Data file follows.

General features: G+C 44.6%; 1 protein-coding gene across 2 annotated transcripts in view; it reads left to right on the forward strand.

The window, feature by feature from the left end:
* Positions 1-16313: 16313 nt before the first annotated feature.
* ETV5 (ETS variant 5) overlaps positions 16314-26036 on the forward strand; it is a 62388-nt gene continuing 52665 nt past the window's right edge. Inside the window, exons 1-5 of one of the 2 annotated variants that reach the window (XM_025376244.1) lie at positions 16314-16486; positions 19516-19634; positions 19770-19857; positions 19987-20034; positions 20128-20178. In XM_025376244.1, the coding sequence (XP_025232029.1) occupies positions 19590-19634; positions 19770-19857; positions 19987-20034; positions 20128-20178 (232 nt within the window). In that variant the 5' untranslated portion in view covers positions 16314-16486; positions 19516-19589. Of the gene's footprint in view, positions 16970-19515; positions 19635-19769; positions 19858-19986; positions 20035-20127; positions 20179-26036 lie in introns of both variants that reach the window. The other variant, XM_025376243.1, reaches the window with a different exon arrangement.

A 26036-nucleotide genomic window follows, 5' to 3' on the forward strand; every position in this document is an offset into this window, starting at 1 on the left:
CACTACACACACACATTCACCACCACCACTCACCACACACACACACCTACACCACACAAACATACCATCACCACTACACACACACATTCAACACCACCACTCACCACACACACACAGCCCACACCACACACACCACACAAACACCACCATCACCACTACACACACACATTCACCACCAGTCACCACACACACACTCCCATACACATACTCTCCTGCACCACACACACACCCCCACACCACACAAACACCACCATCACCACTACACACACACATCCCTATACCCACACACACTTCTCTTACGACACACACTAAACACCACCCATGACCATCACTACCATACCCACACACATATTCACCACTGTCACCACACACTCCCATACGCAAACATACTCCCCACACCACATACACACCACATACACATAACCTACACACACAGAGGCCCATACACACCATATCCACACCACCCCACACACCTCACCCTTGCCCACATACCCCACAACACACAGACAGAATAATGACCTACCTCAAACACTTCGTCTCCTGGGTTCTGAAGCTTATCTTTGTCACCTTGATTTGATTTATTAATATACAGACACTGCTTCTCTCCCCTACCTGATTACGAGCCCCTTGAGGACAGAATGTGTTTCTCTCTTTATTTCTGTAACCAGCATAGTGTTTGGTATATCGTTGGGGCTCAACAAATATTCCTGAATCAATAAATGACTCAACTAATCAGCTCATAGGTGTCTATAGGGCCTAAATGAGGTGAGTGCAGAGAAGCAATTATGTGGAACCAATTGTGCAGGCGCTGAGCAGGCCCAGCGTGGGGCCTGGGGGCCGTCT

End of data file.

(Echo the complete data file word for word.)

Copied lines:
General features: G+C 44.6%; 1 protein-coding gene across 2 annotated transcripts in view; it reads left to right on the forward strand.

The window, feature by feature from the left end:
* Positions 1-16313: 16313 nt before the first annotated feature.
* ETV5 (ETS variant 5) overlaps positions 16314-26036 on the forward strand; it is a 62388-nt gene continuing 52665 nt past the window's right edge. Inside the window, exons 1-5 of one of the 2 annotated variants that reach the window (XM_025376244.1) lie at positions 16314-16486; positions 19516-19634; positions 19770-19857; positions 19987-20034; positions 20128-20178. In XM_025376244.1, the coding sequence (XP_025232029.1) occupies positions 19590-19634; positions 19770-19857; positions 19987-20034; positions 20128-20178 (232 nt within the window). In that variant the 5' untranslated portion in view covers positions 16314-16486; positions 19516-19589. Of the gene's footprint in view, positions 16970-19515; positions 19635-19769; positions 19858-19986; positions 20035-20127; positions 20179-26036 lie in introns of both variants that reach the window. The other variant, XM_025376243.1, reaches the window with a different exon arrangement.

A 26036-nucleotide genomic window follows, 5' to 3' on the forward strand; every position in this document is an offset into this window, starting at 1 on the left:
CACTACACACACACATTCACCACCACCACTCACCACACACACACACCTACACCACACAAACATACCATCACCACTACACACACACATTCAACACCACCACTCACCACACACACACAGCCCACACCACACACACCACACAAACACCACCATCACCACTACACACACACATTCACCACCAGTCACCACACACACACTCCCATACACATACTCTCCTGCACCACACACACACCCCCACACCACACAAACACCACCATCACCACTACACACACACATCCCTATACCCACACACACTTCTCTTACGACACACACTAAACACCACCCATGACCATCACTACCATACCCACACACATATTCACCACTGTCACCACACACTCCCATACGCAAACATACTCCCCACACCACATACACACCACATACACATAACCTACACACACAGAGGCCCATACACACCATATCCACACCACCCCACACACCTCACCCTTGCCCACATACCCCACAACACACAGACAGAATAATGACCTACCTCAAACACTTCGTCTCCTGGGTTCTGAAGCTTATCTTTGTCACCTTGATTTGATTTATTAATATACAGACACTGCTTCTCTCCCCTACCTGATTACGAGCCCCTTGAGGACAGAATGTGTTTCTCTCTTTATTTCTGTAACCAGCATAGTGTTTGGTATATCGTTGGGGCTCAACAAATATTCCTGAATCAATAAATGACTCAACTAATCAGCTCATAGGTGTCTATAGGGCCTAAATGAGGTGAGTGCAGAGAAGCAATTATGTGGAACCAATTGTGCAGGCGCTGAGCAGGCCCAGCGTGGGGCCTGGGGGCCGTCT